1) Go-to-market strategy – with a total investment volume of €25m (50% of total) and further split into a) regions with €8m investments and is used to expand sales capacity in EMEA and AJP regions and are recurring (i.e., salespeople); b) marketing with c. €7m used to increase field marketing by 50% and build up the pipeline and are largely recurring; c) alliances & channels with c. €7m used to establish a dedicated sales team with the goal to further expand partnership networks and are recurring and d) customer success with c. €5m used to hire to new customer support personnel, and is recurring.

2) Product and R&D – with a total investment volume of c. €22m (40% of total) with the goal to further expand and re-bundle product offerings.

3) Culture and people – with the smallest investment volume of c. €5m (10% of total), and we reckon are largely one-off items.

As mentioned, these new investments came as a surprise, as the company never mentioned the need to further expand in a sales capacity in EMEA and APJ regions. On the Capital Markets Day, the management tried to explain that they aim to further benefit from increased levels of productivity in those regions, which recorded double-digit growth rates in 2019. We view this as a rather plausible explanation and this is the main pre-requisite for double-digit top-line growth in the coming years. However, we remain skeptical as to other surprising investments potentially disrupting the group’s profitability going forward. In fact, the management revised its mid-term (2023) margin guidance to between 25% to 30% from above 30%, reflecting those additional recurring investments.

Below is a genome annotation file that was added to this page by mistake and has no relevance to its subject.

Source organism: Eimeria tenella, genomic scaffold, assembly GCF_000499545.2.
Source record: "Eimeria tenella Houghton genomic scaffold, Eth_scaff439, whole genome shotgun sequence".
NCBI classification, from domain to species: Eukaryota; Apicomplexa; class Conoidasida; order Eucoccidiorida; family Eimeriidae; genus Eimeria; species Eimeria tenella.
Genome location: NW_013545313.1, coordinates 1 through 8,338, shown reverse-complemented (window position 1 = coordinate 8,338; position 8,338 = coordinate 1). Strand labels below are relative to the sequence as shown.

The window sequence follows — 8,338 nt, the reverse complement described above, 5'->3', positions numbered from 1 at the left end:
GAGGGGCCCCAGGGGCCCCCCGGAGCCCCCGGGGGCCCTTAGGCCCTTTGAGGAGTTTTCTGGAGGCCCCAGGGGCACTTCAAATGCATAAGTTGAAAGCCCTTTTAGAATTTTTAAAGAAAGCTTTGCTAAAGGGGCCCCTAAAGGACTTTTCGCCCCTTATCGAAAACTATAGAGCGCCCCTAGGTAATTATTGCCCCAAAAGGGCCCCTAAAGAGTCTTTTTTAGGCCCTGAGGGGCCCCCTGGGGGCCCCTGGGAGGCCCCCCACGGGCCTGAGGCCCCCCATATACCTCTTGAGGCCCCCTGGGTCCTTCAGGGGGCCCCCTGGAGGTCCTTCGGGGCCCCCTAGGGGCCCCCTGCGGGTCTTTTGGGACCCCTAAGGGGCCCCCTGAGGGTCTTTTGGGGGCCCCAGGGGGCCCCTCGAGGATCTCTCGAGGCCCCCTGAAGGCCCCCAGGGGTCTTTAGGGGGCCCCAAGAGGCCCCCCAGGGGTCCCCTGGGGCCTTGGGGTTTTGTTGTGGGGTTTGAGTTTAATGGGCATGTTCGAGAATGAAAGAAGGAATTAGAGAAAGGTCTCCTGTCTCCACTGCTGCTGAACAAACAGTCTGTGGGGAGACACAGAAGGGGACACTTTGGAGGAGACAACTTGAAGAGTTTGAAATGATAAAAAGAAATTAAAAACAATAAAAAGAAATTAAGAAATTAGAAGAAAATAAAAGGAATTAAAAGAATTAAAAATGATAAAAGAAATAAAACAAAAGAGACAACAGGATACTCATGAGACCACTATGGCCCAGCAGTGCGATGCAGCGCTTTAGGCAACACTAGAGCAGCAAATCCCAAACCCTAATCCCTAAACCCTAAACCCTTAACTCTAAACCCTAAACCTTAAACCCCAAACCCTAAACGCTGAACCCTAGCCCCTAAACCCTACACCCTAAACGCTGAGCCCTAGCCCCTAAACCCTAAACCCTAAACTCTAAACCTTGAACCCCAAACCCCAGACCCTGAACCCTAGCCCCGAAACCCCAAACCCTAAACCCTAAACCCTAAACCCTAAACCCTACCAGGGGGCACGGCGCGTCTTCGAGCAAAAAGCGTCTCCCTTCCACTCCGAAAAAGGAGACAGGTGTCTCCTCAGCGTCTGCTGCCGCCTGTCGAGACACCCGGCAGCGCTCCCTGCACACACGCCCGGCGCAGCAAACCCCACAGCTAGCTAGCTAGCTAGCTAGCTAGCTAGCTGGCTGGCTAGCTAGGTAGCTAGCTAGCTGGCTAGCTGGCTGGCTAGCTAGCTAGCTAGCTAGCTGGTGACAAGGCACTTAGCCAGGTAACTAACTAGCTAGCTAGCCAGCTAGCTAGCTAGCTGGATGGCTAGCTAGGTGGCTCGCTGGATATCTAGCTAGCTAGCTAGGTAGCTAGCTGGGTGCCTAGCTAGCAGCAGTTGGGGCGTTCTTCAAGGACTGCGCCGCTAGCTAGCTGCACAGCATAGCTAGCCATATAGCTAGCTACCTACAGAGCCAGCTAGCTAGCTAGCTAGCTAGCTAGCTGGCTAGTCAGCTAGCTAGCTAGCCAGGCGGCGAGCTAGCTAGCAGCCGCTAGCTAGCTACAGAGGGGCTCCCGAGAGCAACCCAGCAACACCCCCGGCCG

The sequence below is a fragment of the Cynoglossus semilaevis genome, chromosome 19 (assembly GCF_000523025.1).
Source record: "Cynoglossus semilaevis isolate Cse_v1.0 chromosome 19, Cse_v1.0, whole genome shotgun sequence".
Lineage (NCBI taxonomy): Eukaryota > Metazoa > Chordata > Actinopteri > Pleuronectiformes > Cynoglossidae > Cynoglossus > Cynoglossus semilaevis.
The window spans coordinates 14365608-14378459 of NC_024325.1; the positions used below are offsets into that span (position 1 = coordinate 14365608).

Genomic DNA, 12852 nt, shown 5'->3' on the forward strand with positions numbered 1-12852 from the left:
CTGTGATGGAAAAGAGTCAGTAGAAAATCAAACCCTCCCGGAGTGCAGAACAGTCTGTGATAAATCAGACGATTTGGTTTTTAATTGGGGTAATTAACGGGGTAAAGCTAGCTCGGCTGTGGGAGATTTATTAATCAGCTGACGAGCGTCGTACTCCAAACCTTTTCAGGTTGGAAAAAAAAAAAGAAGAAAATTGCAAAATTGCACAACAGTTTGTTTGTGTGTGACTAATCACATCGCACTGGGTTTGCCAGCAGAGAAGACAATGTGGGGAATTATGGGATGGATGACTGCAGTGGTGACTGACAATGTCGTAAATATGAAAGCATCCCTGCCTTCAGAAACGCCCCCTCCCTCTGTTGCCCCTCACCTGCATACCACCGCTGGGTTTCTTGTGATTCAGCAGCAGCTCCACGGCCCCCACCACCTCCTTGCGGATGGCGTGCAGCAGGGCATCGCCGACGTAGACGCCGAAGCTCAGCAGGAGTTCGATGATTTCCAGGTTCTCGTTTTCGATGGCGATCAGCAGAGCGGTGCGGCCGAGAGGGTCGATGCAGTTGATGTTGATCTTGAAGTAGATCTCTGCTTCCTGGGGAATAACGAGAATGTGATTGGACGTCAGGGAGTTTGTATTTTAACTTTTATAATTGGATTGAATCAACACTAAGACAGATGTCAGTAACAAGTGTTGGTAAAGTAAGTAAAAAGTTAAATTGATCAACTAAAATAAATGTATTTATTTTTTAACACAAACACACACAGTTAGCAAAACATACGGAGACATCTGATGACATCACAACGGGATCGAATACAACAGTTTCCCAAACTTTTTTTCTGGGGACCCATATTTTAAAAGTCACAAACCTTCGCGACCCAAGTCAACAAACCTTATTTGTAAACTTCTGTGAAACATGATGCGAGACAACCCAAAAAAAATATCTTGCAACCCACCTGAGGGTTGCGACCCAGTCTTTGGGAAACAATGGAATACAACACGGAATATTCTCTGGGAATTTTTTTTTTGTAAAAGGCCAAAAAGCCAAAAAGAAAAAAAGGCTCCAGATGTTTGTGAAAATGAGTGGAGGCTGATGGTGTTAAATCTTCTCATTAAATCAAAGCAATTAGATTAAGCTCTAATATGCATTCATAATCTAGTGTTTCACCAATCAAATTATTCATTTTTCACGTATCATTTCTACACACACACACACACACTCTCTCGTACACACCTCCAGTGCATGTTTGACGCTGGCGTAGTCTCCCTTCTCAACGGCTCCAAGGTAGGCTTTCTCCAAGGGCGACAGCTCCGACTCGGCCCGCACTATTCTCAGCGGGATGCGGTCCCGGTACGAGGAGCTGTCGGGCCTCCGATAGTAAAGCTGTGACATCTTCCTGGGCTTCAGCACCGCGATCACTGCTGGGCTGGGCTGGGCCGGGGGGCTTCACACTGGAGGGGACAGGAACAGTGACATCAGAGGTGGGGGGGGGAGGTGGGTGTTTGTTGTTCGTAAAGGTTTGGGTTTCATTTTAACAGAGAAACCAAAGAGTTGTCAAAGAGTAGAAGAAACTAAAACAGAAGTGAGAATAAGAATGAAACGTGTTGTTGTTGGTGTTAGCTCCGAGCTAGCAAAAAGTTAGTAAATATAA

Putting our topline projections with mounting cost burden, we arrive at 21% adj. EBITA margin in 2020 and placing us at the mid-point of the guided range of 20% to 22%. In the following years, we see profitability levels to moderately pick up to 23.4% and 26.2% in 2021-22 while reaching 28.8% in 2023 – mid-point of the mid-term guidance.

As we mentioned earlier, different IFRS treatment of cancellable and non-cancellable subscription contracts introduces a mismatch between reported and cash-based financial figures. In order to better understand the impact, we compared reported and cash-based adj. EBITA margins. We see a considerable gap of 2.5% in 2020 (18.6% vs. 21%) while subsequently declining to reach a breakeven point in 2022.

Chart 8: Profitability follows top-line pattern

Source: Image created by the author with data from Software AG